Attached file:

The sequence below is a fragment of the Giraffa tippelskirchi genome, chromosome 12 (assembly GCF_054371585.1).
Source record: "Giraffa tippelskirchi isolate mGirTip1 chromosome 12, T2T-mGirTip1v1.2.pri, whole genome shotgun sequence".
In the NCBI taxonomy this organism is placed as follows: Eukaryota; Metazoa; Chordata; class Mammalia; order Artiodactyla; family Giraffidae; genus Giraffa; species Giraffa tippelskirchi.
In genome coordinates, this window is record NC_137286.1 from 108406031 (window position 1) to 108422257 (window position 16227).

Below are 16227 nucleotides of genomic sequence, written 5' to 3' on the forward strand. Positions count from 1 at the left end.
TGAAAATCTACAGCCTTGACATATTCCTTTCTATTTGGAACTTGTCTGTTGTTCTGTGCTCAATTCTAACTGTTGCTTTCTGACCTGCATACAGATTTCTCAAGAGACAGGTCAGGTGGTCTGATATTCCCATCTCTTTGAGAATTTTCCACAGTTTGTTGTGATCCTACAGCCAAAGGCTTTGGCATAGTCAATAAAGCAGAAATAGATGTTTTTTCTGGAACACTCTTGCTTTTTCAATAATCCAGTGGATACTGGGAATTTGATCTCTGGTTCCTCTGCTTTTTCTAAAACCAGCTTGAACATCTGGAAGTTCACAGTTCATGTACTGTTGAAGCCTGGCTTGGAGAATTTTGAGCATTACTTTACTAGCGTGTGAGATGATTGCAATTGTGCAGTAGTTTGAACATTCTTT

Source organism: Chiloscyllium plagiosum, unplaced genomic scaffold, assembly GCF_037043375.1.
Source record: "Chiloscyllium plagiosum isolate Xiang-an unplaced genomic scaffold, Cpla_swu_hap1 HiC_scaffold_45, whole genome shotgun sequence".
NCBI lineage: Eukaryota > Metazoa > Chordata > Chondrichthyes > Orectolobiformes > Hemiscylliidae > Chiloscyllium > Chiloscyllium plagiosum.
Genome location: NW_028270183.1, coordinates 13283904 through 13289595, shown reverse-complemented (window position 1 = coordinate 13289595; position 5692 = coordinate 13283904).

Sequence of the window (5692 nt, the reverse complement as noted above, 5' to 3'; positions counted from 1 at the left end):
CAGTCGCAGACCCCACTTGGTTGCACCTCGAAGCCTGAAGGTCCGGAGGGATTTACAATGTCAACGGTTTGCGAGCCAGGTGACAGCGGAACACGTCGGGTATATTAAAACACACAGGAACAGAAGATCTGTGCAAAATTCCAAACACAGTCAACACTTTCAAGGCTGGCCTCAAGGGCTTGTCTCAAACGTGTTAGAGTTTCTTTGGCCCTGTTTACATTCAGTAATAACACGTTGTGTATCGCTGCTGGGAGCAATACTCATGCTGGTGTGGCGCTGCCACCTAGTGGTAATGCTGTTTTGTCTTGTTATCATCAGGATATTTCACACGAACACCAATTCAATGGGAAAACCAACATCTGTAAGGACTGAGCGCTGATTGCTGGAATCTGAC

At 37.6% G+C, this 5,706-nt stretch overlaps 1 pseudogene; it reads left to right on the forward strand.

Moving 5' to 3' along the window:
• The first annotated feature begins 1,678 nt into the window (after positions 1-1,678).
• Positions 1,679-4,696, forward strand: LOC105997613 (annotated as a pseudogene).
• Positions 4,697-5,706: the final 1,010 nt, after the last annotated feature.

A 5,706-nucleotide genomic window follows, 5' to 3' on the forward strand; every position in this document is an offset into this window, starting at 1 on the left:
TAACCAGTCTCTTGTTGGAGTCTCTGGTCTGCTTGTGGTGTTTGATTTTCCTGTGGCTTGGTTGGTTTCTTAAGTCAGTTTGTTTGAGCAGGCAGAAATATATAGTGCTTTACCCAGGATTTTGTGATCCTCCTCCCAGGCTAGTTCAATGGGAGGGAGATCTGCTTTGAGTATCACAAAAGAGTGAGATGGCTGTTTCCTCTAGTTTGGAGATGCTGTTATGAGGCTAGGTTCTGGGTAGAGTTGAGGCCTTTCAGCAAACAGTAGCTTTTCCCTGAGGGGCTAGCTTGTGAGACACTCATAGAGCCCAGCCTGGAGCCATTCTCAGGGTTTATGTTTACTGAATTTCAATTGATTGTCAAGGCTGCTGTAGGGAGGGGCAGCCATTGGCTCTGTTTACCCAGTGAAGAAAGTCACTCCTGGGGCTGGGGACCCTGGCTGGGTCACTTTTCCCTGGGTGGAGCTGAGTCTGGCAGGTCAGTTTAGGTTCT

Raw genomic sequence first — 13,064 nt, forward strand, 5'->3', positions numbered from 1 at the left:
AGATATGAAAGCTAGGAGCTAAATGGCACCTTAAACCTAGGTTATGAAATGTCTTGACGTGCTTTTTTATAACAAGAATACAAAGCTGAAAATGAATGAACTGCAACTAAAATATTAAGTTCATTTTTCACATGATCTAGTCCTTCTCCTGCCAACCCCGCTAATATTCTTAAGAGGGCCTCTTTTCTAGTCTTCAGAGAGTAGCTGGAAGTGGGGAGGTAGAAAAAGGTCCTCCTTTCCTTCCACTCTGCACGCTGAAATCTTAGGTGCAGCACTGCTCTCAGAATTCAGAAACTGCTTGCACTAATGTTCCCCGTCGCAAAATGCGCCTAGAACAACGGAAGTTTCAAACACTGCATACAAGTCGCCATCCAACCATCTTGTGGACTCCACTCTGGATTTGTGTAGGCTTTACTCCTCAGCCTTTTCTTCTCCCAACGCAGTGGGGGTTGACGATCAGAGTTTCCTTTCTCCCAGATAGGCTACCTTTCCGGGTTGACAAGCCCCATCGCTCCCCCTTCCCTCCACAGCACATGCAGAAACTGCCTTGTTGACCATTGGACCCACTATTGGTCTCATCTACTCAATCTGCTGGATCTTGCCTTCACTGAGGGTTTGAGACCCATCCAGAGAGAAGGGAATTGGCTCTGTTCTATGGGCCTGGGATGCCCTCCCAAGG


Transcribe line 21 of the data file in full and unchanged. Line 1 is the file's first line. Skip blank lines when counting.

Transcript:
AGATATGAAAGCTAGGAGCTAAATGGCACCTTAAACCTAGGTTATGAAATGTCTTGACGTGCTTTTTTATAACAAGAATACAAAGCTGAAAATGAATGAACTGCAACTAAAATATTAAGTTCATTTTTCACATGATCTAGTCCTTCTCCTGCCAACCCCGCTAATATTCTTAAGAGGGCCTCTTTTCTAGTCTTCAGAGAGTAGCTGGAAGTGGGGAGGTAGAAAAAGGTCCTCCTTTCCTTCCACTCTGCACGCTGAAATCTTAGGTGCAGCACTGCTCTCAGAATTCAGAAACTGCTTGCACTAATGTTCCCCGTCGCAAAATGCGCCTAGAACAACGGAAGTTTCAAACACTGCATACAAGTCGCCATCCAACCATCTTGTGGACTCCACTCTGGATTTGTGTAGGCTTTACTCCTCAGCCTTTTCTTCTCCCAACGCAGTGGGGGTTGACGATCAGAGTTTCCTTTCTCCCAGATAGGCTACCTTTCCGGGTTGACAAGCCCCATCGCTCCCCCTTCCCTCCACAGCACATGCAGAAACTGCCTTGTTGACCATTGGACCCACTATTGGTCTCATCTACTCAATCTGCTGGATCTTGCCTTCACTGAGGGTTTGAGACCCATCCAGAGAGAAGGGAATTGGCTCTGTTCTATGGGCCTGGGATGCCCTCCCAAGG